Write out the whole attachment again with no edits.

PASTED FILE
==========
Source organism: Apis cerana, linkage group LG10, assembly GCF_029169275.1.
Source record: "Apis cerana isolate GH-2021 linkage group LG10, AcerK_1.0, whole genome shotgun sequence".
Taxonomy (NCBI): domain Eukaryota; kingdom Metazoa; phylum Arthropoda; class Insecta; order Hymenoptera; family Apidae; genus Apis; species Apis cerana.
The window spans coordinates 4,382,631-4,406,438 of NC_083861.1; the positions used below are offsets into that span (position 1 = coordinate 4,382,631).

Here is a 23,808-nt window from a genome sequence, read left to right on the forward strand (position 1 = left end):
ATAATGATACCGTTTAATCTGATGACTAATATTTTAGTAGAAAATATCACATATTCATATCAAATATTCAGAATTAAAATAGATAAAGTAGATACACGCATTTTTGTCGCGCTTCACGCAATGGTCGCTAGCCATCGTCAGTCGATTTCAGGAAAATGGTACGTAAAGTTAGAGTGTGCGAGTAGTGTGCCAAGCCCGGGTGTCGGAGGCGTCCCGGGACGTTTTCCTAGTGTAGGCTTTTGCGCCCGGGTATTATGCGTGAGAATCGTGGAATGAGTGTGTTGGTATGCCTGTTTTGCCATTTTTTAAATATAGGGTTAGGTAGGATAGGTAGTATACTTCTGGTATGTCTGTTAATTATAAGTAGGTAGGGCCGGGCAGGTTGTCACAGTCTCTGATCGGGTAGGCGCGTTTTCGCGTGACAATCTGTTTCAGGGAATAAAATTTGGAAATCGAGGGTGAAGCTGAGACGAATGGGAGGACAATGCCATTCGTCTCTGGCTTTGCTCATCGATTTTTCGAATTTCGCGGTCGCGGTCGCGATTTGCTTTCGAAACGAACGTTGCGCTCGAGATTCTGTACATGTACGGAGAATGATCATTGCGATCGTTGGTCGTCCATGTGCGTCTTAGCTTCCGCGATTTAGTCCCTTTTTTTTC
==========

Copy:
Source organism: Apis cerana, linkage group LG10, assembly GCF_029169275.1.
Source record: "Apis cerana isolate GH-2021 linkage group LG10, AcerK_1.0, whole genome shotgun sequence".
Taxonomy (NCBI): domain Eukaryota; kingdom Metazoa; phylum Arthropoda; class Insecta; order Hymenoptera; family Apidae; genus Apis; species Apis cerana.
The window spans coordinates 4,382,631-4,406,438 of NC_083861.1; the positions used below are offsets into that span (position 1 = coordinate 4,382,631).

Here is a 23,808-nt window from a genome sequence, read left to right on the forward strand (position 1 = left end):
ATAATGATACCGTTTAATCTGATGACTAATATTTTAGTAGAAAATATCACATATTCATATCAAATATTCAGAATTAAAATAGATAAAGTAGATACACGCATTTTTGTCGCGCTTCACGCAATGGTCGCTAGCCATCGTCAGTCGATTTCAGGAAAATGGTACGTAAAGTTAGAGTGTGCGAGTAGTGTGCCAAGCCCGGGTGTCGGAGGCGTCCCGGGACGTTTTCCTAGTGTAGGCTTTTGCGCCCGGGTATTATGCGTGAGAATCGTGGAATGAGTGTGTTGGTATGCCTGTTTTGCCATTTTTTAAATATAGGGTTAGGTAGGATAGGTAGTATACTTCTGGTATGTCTGTTAATTATAAGTAGGTAGGGCCGGGCAGGTTGTCACAGTCTCTGATCGGGTAGGCGCGTTTTCGCGTGACAATCTGTTTCAGGGAATAAAATTTGGAAATCGAGGGTGAAGCTGAGACGAATGGGAGGACAATGCCATTCGTCTCTGGCTTTGCTCATCGATTTTTCGAATTTCGCGGTCGCGGTCGCGATTTGCTTTCGAAACGAACGTTGCGCTCGAGATTCTGTACATGTACGGAGAATGATCATTGCGATCGTTGGTCGTCCATGTGCGTCTTAGCTTCCGCGATTTAGTCCCTTTTTTTTC